And you don’t have to do it like everyone else does. You don’t have to pretend to be an extravert. Although…if you think of a rubber band, can we all agree that there’s something to be gained from occasionally stretching ourselves far enough to do things outside our comfort zones? Like attending networking events, and making presentations from time to time? (TIP: Be the speaker. I know, I know, you’re in the spotlight, ack! But consider that everyone knows who you are and what you do! You don’t have to introduce yourself one at a time.) No need to stretch the rubber band till it breaks, though, and it’s perfectly OK to snap right back into being an introvert, to distance yourself, and go recharge your batteries.
Set Your Own Agenda
Try setting your own agenda to get through a traditional networking event, and maybe even enjoy it. What are your goals? How long will you stay? What existing relationships do you want to strengthen? Is there anyone you’ve been wanting to meet? You can tell yourself: I will make 5 meaningful new connections, and then, if I’m not having fun, I can go home, guilt-free. Don’t be the one who just goes around passing out as many of your business cards as you can, though. Nobody likes that. It’s about quality, not quantity. Don’t forget to follow up with your new connections!
Are you shy? Not all introverts are afraid of social rejection, but some are. One way to interact with others, without having to be very much braver than you already have been to show up in the first place, is to offer to help. They might not need help at every type of event, or every time, but if you can get yourself a little micro-volunteer job like handing out nametags, or running door prizes over to the table, you will be meeting people without even trying.
Even if they don’t need help you can still do what I call playing hostess. If you see someone who looks lost, ask them if they’re new. Maybe they’re looking around for the bathroom, or the event coordinator, and you can point them in the right direction. Ask them how they heard about the event. You don’t have to work there to show interest, and to help, and to make businesses connections in the process. Introverts can be very creative, good listeners, good thinkers, and good friends. I call these superpowers. What is your superpower, and how can it help you network?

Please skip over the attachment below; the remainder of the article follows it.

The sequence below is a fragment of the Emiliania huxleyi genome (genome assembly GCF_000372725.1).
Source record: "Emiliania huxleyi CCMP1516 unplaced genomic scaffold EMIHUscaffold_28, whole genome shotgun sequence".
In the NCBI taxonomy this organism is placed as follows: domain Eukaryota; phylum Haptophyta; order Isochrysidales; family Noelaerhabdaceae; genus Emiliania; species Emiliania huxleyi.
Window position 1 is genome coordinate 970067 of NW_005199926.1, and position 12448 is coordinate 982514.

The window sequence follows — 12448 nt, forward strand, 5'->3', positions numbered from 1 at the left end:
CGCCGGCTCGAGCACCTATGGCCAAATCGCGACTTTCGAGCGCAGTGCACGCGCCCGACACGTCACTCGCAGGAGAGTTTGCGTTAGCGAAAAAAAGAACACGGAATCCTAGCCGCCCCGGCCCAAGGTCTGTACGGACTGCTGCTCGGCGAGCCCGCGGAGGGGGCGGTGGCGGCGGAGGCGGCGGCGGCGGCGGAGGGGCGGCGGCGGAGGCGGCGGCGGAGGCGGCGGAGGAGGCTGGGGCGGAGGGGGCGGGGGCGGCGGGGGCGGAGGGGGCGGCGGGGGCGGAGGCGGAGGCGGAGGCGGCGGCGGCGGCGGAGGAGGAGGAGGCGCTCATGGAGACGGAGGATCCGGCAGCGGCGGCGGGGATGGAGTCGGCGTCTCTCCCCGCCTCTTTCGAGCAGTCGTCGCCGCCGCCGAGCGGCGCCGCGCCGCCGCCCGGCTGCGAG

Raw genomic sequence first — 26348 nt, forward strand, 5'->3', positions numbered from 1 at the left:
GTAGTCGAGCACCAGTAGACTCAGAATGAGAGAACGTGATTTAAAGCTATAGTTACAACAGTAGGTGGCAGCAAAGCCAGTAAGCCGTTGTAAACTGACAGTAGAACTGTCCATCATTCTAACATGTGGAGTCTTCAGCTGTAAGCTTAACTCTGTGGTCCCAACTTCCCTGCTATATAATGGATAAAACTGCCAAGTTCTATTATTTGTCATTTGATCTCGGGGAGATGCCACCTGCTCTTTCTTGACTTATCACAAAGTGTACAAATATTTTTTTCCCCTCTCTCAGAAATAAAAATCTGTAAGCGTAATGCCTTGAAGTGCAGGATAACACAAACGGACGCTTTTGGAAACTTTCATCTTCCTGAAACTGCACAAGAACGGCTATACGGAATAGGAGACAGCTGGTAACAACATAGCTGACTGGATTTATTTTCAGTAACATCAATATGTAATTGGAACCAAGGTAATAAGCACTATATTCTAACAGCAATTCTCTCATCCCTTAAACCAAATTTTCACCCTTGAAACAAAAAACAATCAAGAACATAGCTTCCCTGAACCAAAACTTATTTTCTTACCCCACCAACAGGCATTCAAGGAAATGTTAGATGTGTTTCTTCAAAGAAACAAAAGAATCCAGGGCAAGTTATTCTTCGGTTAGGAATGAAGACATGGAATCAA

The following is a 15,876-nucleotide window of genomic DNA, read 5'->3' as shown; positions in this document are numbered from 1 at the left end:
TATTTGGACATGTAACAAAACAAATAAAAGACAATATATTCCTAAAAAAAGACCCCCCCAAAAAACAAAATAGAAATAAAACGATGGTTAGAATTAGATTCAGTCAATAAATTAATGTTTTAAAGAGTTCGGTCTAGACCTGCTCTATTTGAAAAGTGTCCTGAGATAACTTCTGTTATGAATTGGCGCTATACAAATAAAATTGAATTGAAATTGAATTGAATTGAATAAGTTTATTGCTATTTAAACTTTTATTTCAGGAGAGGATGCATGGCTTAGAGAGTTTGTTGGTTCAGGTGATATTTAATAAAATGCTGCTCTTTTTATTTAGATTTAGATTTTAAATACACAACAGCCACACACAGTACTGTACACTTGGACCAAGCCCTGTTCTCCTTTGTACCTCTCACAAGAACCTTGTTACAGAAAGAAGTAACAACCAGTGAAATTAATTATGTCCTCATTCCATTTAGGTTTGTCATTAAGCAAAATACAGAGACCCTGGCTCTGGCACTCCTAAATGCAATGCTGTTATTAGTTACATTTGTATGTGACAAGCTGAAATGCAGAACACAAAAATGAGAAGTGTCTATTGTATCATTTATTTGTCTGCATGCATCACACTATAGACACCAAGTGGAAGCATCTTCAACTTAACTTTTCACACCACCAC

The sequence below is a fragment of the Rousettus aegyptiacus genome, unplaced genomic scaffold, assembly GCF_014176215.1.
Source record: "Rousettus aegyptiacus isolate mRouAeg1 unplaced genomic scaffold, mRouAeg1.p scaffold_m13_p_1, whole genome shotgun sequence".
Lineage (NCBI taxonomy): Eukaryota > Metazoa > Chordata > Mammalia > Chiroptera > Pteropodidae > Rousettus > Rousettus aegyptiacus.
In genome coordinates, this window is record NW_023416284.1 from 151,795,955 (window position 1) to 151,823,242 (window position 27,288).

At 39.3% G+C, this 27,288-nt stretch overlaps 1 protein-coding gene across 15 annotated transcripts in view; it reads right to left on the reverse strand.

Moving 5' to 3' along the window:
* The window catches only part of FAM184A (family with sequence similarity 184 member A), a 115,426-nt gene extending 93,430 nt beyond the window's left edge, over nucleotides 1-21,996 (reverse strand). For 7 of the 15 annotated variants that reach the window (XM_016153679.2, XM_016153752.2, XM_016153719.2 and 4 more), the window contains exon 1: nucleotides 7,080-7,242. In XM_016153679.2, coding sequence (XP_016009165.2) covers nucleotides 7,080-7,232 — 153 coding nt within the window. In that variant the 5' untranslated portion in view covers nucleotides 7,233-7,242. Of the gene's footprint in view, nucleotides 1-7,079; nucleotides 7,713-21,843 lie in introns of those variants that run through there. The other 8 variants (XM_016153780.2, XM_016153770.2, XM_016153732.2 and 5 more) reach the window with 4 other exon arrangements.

As you can imagine, participation during the session was touch and go at first. I enticed the audience, which was predominantly, but not exclusively, introverted, by pointing out that this was their chance to have their say without being interrupted for a change. I added that if no one came up to the microphone and shared, I would be forced to open it up to extraverts! In the end, we had a lively discussion.
I promised them that they would not be forced to turn to their neighbor and share their thoughts, or buddy up with a stranger, because we introverts ha-a-ate that! But I did suggest that they look around and notice who’s there. (TIP: In a crowd, look for the other introverts and connect quietly with them.)
We all had a good laugh when I asked how many had hotel rooms to themselves. I’m guessing that most of our conference-goers have roommates, but most of THIS audience raised their hands high!
Since then, several session attendees have told me which tips helped them get through conference with their energy intact, and have claimed that the session made them proud to be an introvert!
Picture this: I’ve stretched my rubber band far enough to present Networking for Introverts to a group of 90 professional organizers. All goes well, and I snap back to introvert mode. The next day, I’m sitting in the back of a hotel ballroom filled with 600 of my closest friends (the easier to observe and escape, naturally), minding my own business. Board members are being sworn in, responsibilities changing hands. Suddenly, after a lengthy preamble related to an impending award announcement, I hear my name announced. MY name! Hazel Thornton. OMG. What is happening? It wasn’t a mistake. After a little prodding from my friend Miriam Ortiz y Pino (who keeps a fine secret, and was charged with making sure I was there), and a very long walk up to the stage, with all eyes on me — yikes! — I was presented the 2017 President’s Award for my contributions to NAPO. Then came the very long walk back amidst cheers and well-wishes. Thank goodness I didn’t have to say anything! I was in too much shock for that.
I could not have been more honored, or more surprised, to receive this award. Prior to that moment, I had thought of mine as the most introverted, low-profile, micro-volunteer role ever. (Monitoring our association’s internal chat/forum and chiming in from time to time.) But, over time, it added up to something noteworthy. I still think that introverts are underappreciated and rarely recognized. But Ellen Faye, the President of the National Association of Professional Organizers, is a true leader. In fact, she has just been featured in a CNBC article in which she is quoted as saying, about meetings, “I don’t want to just hear from the people who talk a lot. I sometimes go around and ask everyone to weigh in.” Way to include the introverts, Ellen! You are an inspiration to me. Thank you.
Are you an introvert? Do you hate to network, or do you love it?
Please share your networking challenges and strategies with us in the comments below!
Copyright 2017 by Hazel Thornton, Organized For Life.